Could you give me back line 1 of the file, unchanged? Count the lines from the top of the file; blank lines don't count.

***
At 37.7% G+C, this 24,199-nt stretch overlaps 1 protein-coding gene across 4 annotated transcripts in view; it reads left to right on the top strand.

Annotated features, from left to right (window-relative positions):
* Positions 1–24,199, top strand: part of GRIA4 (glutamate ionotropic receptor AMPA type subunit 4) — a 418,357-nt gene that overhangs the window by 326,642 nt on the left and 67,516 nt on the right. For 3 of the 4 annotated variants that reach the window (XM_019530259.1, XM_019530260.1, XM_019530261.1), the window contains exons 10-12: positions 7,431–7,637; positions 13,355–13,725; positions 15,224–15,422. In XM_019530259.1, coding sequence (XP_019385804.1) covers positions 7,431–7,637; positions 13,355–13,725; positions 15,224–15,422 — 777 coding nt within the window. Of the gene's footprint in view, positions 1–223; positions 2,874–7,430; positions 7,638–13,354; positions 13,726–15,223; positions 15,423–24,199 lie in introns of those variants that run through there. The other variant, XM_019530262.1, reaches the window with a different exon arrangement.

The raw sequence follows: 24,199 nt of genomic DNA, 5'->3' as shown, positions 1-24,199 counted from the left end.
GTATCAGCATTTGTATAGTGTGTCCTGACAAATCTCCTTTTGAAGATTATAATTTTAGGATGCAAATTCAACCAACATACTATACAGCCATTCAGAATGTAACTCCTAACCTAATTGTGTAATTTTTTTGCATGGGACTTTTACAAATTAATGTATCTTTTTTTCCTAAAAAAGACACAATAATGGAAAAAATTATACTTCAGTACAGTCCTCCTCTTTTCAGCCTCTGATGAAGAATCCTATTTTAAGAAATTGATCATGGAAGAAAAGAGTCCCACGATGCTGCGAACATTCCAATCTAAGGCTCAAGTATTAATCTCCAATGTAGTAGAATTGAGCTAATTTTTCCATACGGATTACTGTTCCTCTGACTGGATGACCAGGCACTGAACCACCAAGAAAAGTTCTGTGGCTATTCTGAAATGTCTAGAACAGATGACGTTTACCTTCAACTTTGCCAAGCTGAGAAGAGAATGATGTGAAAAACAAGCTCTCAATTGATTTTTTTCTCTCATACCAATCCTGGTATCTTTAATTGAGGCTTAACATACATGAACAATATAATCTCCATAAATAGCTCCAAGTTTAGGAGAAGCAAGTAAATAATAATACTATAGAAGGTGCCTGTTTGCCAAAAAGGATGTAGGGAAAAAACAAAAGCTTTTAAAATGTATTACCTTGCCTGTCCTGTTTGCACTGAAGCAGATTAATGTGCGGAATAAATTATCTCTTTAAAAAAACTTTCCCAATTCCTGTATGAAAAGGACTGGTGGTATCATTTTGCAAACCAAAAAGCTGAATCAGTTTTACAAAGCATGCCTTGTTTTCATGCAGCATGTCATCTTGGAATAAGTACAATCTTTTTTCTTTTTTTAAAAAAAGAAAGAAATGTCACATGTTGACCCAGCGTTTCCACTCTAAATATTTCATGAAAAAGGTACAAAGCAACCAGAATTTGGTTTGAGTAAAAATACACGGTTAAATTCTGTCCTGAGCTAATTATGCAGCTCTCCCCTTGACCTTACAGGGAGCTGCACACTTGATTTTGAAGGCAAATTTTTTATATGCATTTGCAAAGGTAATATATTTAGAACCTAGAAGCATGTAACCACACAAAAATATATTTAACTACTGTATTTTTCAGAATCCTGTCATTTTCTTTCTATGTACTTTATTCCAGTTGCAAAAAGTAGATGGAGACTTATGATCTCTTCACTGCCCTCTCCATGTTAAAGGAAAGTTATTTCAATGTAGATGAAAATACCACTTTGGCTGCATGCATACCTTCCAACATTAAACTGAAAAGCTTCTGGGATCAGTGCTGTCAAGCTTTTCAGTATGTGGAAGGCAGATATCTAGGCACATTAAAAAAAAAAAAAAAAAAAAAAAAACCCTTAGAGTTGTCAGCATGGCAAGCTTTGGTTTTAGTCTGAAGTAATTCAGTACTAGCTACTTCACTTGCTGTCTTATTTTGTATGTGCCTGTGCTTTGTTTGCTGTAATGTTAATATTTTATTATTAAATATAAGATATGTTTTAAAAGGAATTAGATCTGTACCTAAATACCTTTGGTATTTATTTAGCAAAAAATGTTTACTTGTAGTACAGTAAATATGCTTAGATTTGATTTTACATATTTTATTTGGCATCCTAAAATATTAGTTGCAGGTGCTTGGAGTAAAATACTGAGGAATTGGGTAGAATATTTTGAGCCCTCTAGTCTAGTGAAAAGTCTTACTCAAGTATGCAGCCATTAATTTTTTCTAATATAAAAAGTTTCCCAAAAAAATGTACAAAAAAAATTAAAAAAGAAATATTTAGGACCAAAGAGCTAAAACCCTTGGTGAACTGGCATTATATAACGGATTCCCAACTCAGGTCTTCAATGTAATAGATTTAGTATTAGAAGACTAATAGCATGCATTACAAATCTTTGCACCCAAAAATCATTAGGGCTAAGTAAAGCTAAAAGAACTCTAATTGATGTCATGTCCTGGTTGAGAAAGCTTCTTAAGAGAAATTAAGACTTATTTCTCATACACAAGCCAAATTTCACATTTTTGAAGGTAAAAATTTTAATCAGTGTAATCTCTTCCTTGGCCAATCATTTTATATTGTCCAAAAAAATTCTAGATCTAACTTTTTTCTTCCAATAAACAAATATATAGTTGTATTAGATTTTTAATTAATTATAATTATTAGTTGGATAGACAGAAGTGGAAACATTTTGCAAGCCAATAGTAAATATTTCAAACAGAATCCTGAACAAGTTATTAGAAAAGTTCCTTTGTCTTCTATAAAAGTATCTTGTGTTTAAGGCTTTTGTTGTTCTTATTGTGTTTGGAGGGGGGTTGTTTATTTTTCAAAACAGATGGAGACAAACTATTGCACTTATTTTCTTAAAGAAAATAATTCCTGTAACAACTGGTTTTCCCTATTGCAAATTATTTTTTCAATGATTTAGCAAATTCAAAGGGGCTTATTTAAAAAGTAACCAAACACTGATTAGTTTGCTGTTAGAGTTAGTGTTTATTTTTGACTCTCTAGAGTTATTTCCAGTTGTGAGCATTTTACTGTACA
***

At 37.7% G+C, this 24,199-nt stretch overlaps 1 protein-coding gene across 4 annotated transcripts in view; it reads left to right on the top strand.